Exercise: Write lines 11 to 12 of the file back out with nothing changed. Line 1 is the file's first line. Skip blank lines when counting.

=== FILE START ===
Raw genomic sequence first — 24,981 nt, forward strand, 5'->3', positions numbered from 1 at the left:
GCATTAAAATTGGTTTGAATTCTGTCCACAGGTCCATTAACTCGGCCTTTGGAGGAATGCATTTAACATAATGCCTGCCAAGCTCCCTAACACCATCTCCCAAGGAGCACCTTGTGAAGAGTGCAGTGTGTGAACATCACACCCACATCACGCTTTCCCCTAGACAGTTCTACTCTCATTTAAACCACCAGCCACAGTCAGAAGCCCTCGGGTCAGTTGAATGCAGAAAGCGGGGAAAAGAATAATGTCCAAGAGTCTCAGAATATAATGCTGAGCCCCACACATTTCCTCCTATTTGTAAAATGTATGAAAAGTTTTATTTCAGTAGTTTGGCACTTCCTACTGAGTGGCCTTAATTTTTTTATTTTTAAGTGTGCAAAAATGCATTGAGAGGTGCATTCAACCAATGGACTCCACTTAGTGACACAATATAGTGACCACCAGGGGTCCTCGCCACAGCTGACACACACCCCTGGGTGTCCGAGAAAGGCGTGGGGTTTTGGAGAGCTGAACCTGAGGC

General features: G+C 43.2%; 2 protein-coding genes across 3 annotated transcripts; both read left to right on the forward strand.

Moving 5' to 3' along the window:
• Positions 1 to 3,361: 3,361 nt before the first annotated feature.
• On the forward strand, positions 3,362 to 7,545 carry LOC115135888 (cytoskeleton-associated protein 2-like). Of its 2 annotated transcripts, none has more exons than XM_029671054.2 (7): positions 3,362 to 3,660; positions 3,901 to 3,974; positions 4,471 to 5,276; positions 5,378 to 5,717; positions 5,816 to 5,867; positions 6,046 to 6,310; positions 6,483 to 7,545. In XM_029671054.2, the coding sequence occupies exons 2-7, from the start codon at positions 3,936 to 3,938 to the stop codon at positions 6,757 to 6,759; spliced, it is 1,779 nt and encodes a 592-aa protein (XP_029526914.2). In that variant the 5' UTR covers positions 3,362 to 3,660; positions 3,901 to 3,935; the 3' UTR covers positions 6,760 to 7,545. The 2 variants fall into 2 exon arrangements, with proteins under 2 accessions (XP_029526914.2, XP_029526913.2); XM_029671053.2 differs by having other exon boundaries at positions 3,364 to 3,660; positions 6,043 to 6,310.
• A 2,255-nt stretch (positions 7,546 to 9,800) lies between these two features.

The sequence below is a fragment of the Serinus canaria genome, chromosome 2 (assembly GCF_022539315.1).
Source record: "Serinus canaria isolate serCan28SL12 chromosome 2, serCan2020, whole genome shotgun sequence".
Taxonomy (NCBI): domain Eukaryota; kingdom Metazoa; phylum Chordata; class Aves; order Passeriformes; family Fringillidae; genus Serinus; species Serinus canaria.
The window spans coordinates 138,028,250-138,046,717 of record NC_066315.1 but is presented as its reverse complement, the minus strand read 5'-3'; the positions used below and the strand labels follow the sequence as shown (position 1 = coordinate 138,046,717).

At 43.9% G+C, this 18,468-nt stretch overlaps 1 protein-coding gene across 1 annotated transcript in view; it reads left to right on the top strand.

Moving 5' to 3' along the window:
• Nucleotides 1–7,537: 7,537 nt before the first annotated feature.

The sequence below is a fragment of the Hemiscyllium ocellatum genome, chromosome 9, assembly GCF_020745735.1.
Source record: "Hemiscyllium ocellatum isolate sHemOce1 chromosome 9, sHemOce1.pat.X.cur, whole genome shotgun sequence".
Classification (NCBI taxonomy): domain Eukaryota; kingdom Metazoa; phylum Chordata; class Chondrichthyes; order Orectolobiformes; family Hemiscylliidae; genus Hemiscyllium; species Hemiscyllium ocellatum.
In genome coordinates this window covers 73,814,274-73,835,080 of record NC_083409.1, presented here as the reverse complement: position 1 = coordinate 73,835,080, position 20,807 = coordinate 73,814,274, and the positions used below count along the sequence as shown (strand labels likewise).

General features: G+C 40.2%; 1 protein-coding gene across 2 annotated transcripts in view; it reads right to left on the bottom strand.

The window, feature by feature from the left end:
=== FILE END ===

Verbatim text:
The window spans coordinates 138,028,250-138,046,717 of record NC_066315.1 but is presented as its reverse complement, the minus strand read 5'-3'; the positions used below and the strand labels follow the sequence as shown (position 1 = coordinate 138,046,717).

At 43.9% G+C, this 18,468-nt stretch overlaps 1 protein-coding gene across 1 annotated transcript in view; it reads left to right on the top strand.